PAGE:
(ORDO NEWS) — Israeli scientists say they have found “striking” differences in the chances of getting seriously ill with COVID-19. The observation examined patients with adequate levels of vitamin D and those who did not.
In short: if you’re taking vitamin D, go ahead.
A study published in the scientific journal PLOS One found that about half of people who were deficient in vitamin D before contracting COVID-19 were severely ill. These rates compare to those of less than 10 percent of people who had adequate blood levels of the vitamin.
Vitamin D is vital for bone health, the researchers emphasize, but its role in protecting against severe COVID-19 is less well known. This study was the first to look at vitamin D levels in people before they contracted COVID-19, the authors said.
Dr. Amiel Dror, study author and physician at the Galilee Medical Center, said of the results: “We were amazed when we saw the difference in the chances of becoming a seriously ill patient with vitamin D deficiency versus adequate vitamin D.”
The results are from 253 people admitted to the Galilee Medical Center in Nahariya, Israel, between April 7, 2020 and February 4, 2021, prior to the emergence of the highly infectious omicron strain.
Dror said the findings suggest that vitamin D helps boost the immune system to fight viruses that attack the respiratory system. “This is just as relevant for the omicron as it was for the previous options,” Dror said.
The study does not prove that vitamin D protects against COVID-19, nor does it provide a reason to avoid vaccines and take vitamins instead. According to the UK Health Safety Agency, vaccines reduce the risk of hospitalization for omicron infection, especially after revaccination, by 90 percent.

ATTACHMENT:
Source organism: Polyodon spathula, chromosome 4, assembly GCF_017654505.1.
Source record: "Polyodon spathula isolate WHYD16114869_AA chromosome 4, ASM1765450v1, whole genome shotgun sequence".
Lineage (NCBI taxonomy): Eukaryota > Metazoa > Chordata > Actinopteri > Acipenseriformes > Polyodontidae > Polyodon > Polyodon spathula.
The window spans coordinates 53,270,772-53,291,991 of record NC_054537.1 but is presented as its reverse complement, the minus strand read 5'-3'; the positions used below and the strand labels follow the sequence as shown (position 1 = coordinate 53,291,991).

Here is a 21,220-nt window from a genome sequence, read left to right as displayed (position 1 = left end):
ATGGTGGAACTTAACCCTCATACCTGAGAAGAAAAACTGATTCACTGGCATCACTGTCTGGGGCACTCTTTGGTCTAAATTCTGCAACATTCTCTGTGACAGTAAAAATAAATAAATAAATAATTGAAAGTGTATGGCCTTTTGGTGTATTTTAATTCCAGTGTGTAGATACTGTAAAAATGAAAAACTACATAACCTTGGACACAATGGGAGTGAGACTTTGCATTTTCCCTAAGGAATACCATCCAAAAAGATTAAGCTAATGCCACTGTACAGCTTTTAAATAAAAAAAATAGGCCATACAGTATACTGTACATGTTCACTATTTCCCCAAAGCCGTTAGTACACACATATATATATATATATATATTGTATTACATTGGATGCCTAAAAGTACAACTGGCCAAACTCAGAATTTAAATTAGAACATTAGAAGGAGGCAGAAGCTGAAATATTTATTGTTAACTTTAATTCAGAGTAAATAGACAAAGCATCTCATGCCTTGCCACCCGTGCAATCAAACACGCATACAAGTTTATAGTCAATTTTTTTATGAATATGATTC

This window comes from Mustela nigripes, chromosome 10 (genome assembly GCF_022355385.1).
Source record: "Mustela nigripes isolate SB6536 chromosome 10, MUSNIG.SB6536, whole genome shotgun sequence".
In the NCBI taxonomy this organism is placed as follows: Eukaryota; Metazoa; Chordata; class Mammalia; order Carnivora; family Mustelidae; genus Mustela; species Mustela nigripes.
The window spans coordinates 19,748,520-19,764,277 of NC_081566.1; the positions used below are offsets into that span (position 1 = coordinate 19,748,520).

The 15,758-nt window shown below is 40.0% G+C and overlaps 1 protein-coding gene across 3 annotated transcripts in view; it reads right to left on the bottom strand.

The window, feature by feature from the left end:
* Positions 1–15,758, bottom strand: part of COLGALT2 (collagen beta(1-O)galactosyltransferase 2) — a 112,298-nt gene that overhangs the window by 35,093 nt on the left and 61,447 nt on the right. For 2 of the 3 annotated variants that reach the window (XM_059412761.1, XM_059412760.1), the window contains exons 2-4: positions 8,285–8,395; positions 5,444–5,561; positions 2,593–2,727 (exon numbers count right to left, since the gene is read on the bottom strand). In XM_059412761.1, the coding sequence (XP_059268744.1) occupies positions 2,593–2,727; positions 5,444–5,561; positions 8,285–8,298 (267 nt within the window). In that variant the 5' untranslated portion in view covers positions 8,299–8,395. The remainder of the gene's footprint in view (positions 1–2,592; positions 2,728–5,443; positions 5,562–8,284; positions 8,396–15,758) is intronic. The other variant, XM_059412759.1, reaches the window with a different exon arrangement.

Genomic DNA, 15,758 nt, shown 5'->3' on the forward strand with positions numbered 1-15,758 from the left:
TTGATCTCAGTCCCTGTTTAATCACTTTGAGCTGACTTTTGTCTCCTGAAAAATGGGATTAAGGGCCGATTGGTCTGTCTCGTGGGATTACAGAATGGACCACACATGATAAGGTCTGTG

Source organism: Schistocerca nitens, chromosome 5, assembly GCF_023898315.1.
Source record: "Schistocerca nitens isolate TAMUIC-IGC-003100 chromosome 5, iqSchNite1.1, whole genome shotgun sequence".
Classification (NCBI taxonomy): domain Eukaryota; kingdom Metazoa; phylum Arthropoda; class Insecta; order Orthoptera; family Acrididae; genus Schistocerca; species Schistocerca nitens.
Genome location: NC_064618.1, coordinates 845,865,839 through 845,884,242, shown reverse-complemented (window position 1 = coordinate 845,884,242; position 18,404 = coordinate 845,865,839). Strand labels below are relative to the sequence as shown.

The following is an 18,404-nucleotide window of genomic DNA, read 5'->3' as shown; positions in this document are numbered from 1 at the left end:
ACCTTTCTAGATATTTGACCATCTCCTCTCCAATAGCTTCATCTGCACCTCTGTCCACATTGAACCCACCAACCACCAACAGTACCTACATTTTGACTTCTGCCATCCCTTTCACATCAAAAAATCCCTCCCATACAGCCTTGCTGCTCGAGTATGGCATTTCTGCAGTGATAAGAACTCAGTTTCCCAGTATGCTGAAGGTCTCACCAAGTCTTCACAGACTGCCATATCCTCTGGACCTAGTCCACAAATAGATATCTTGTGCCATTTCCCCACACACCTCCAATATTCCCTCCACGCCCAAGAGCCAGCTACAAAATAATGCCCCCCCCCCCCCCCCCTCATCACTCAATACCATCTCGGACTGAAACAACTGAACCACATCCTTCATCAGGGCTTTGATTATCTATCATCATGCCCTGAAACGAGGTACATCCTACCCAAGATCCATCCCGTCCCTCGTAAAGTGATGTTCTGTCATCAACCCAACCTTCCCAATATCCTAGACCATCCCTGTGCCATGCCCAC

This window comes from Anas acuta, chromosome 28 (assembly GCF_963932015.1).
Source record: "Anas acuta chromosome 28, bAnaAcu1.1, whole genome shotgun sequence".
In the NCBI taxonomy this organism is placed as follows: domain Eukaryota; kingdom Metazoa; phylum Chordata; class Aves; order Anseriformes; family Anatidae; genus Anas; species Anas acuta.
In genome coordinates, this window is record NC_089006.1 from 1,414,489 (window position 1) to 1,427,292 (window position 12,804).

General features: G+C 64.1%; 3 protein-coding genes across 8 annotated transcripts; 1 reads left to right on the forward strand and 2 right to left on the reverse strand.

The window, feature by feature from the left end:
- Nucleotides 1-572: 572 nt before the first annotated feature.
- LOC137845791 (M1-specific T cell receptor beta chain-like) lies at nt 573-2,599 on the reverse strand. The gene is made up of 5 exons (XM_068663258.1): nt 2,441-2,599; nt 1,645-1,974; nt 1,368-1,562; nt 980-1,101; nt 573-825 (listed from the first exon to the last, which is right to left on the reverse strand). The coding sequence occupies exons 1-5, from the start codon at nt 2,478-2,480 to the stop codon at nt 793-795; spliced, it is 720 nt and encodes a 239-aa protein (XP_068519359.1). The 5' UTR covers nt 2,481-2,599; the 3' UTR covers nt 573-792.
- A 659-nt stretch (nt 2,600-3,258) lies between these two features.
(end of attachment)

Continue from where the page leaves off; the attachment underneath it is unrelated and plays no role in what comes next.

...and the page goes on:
Most vitamin D comes from direct sunlight on the skin. It is also found in foods such as oily fish, mushrooms, egg yolks, and dietary supplements.
Even from those studies that showed a positive correlation between low vitamin D levels and severe COVID-19, it was not clear whether the vitamin D deficiency occurred before or after people got sick, the Israeli scientists said. Despite new data from Israel, we still do not know if low vitamin D levels in people with COVID-19 cause serious illness.
Israeli researchers have warned that vitamin D is “one piece of a complex puzzle” at the heart of severe COVID-19. And that’s in addition to comorbidities, genetic predisposition, dietary habits, and geographic factors.
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